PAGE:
The legislation — it makes clear it would not apply to nonprofit or "noncommercial" speech — is part of a wave of bills intended to smooth out any rough edges included in Proposition 64, the November initiative that legalizes recreational weed in the Golden State. But the proposal would also apply to medical marijuana.
Allen's law intends to ensure that advertisers don't target folks younger than 21. It would limit television ads to times when "71.6 percent of the audience is reasonably expected to be 21 years of age or older," according to the language. This would apply to publications and websites, too. Direct advertisers would have to verify recipients are at least 21.
"At a time, when we are aggressively working to combat the misinformation and damage caused by the outdated Reefer Madness mentality, it would be a misguided mistake to ban cannabis small business owners from advertising and branding," Ryan Jennemann, co-founder of California cultivator THC Design, said via email.
"The proposed legislation would irreversibly harm the responsible efforts being made to re-educate and arm the public with the facts about cannabis, a plant less harmful than alcohol and tobacco," he said. "This concrete roadblock would only make it nearly impossible to arm patients with truth and must be stopped."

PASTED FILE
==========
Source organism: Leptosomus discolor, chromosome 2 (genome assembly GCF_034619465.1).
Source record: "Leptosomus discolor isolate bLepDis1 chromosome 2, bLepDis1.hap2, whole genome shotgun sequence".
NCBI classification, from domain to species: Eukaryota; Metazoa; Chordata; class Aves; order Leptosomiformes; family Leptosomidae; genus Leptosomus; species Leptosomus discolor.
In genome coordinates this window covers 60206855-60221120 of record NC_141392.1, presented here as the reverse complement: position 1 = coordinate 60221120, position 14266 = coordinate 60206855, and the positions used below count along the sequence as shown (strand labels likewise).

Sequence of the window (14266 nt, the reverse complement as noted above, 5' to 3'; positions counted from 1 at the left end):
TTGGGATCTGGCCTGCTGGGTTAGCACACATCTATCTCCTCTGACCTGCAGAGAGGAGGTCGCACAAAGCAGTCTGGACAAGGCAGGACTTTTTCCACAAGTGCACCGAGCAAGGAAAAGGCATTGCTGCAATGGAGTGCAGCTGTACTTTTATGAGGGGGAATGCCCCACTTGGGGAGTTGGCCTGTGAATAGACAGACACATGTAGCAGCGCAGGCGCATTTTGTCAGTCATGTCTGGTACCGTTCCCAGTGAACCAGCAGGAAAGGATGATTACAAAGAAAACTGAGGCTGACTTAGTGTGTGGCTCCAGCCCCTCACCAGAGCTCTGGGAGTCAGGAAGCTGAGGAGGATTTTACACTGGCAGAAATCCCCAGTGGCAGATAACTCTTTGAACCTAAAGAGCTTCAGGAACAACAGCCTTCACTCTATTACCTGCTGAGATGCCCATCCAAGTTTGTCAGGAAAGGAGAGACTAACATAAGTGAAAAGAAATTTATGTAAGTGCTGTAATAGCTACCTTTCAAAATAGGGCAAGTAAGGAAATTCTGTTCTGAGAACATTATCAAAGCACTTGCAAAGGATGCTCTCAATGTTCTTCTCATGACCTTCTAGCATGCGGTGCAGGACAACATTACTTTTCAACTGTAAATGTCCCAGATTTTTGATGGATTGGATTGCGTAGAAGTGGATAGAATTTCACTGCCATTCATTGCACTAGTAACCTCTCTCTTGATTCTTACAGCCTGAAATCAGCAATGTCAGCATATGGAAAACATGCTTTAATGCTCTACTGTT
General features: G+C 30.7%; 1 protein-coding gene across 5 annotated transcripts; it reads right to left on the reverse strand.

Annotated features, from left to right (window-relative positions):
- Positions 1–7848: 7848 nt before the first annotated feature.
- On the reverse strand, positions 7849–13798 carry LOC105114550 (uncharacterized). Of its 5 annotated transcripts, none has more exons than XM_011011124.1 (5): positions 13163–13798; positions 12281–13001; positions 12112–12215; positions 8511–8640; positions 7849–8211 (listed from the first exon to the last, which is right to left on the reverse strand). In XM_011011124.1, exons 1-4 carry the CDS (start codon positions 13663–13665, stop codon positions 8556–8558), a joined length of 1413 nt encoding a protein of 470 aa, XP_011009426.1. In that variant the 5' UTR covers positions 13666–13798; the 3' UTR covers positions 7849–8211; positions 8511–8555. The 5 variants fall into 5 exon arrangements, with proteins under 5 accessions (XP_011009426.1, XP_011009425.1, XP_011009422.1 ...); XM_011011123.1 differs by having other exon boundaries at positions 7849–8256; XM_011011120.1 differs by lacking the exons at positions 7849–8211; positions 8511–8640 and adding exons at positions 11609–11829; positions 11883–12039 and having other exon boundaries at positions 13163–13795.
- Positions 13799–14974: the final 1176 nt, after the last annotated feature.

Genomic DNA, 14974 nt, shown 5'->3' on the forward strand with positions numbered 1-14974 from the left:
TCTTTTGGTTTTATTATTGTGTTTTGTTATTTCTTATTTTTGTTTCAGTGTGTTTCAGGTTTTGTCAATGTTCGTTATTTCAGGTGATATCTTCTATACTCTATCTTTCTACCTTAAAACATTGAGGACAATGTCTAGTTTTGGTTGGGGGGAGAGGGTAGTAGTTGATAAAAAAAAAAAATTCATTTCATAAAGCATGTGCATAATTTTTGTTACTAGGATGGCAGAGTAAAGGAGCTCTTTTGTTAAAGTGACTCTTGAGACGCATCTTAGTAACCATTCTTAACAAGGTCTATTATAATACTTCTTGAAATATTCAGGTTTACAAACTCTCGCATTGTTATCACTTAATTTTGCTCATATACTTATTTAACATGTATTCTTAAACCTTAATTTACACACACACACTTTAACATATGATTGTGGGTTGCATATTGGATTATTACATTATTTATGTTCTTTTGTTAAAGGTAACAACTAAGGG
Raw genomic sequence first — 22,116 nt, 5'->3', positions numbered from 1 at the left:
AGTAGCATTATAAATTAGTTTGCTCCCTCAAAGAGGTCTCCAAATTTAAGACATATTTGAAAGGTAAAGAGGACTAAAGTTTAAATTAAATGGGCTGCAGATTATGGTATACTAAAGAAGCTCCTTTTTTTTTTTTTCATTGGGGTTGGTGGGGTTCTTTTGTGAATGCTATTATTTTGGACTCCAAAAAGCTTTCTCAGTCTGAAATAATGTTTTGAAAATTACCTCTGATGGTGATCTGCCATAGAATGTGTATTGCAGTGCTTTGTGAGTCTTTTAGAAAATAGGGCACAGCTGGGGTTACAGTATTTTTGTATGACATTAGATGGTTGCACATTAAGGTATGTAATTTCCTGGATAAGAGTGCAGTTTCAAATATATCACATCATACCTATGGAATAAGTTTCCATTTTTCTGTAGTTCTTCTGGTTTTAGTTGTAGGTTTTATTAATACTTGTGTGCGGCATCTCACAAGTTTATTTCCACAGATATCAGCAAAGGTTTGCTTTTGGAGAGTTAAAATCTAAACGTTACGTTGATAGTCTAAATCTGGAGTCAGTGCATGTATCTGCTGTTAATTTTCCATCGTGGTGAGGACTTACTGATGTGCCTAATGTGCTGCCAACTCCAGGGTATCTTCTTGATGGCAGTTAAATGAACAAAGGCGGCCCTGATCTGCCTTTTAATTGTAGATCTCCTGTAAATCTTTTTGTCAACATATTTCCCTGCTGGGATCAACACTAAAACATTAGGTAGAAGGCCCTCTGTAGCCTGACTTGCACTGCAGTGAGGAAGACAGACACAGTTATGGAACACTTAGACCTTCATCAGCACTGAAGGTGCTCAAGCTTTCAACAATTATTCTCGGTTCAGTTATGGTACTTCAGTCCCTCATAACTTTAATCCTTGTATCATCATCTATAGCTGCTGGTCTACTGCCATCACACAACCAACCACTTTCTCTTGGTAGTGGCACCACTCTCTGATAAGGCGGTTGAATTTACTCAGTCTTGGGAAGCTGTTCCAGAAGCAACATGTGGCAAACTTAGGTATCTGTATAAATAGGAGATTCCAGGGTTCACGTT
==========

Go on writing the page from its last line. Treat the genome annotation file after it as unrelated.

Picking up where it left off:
The Southern California Coalition, the largest trade group of marijuana businesses in Los Angeles, is also opposed to the proposal. "To ban small businesses from advertising, marketing and branding is ridiculous," the organization's executive director, Adam Spiker, said via email.
"The bill would materially hamstring small business owners' ability to grow in the land of opportunity," he said. "We are firmly against it, and will work to ensure lawmakers are aware of the harmful ramifications it would have."
Read more here.